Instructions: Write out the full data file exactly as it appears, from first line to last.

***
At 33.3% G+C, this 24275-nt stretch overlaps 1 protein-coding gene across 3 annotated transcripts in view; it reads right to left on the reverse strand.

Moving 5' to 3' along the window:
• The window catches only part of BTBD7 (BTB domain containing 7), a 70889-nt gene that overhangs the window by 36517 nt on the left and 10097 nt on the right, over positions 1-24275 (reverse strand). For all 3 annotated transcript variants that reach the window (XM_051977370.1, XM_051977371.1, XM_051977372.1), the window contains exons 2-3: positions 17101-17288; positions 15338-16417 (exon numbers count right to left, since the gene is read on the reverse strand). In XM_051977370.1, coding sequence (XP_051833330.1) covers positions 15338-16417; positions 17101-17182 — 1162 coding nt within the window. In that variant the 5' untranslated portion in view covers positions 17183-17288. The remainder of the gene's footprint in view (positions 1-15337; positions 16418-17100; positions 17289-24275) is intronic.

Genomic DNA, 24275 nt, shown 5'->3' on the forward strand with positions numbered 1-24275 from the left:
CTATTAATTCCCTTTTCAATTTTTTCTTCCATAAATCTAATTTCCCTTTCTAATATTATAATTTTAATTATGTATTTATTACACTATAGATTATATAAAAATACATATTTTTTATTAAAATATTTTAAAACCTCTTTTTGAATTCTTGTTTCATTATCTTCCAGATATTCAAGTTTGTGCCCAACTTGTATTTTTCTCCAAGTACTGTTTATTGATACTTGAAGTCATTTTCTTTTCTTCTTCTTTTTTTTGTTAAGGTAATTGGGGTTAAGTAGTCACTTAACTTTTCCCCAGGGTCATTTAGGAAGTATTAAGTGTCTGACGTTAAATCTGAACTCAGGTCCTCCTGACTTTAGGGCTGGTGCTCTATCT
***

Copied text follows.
At 33.3% G+C, this 24275-nt stretch overlaps 1 protein-coding gene across 3 annotated transcripts in view; it reads right to left on the reverse strand.

Moving 5' to 3' along the window:
• The window catches only part of BTBD7 (BTB domain containing 7), a 70889-nt gene that overhangs the window by 36517 nt on the left and 10097 nt on the right, over positions 1-24275 (reverse strand). For all 3 annotated transcript variants that reach the window (XM_051977370.1, XM_051977371.1, XM_051977372.1), the window contains exons 2-3: positions 17101-17288; positions 15338-16417 (exon numbers count right to left, since the gene is read on the reverse strand). In XM_051977370.1, coding sequence (XP_051833330.1) covers positions 15338-16417; positions 17101-17182 — 1162 coding nt within the window. In that variant the 5' untranslated portion in view covers positions 17183-17288. The remainder of the gene's footprint in view (positions 1-15337; positions 16418-17100; positions 17289-24275) is intronic.

Genomic DNA, 24275 nt, shown 5'->3' on the forward strand with positions numbered 1-24275 from the left:
CTATTAATTCCCTTTTCAATTTTTTCTTCCATAAATCTAATTTCCCTTTCTAATATTATAATTTTAATTATGTATTTATTACACTATAGATTATATAAAAATACATATTTTTTATTAAAATATTTTAAAACCTCTTTTTGAATTCTTGTTTCATTATCTTCCAGATATTCAAGTTTGTGCCCAACTTGTATTTTTCTCCAAGTACTGTTTATTGATACTTGAAGTCATTTTCTTTTCTTCTTCTTTTTTTTGTTAAGGTAATTGGGGTTAAGTAGTCACTTAACTTTTCCCCAGGGTCATTTAGGAAGTATTAAGTGTCTGACGTTAAATCTGAACTCAGGTCCTCCTGACTTTAGGGCTGGTGCTCTATCT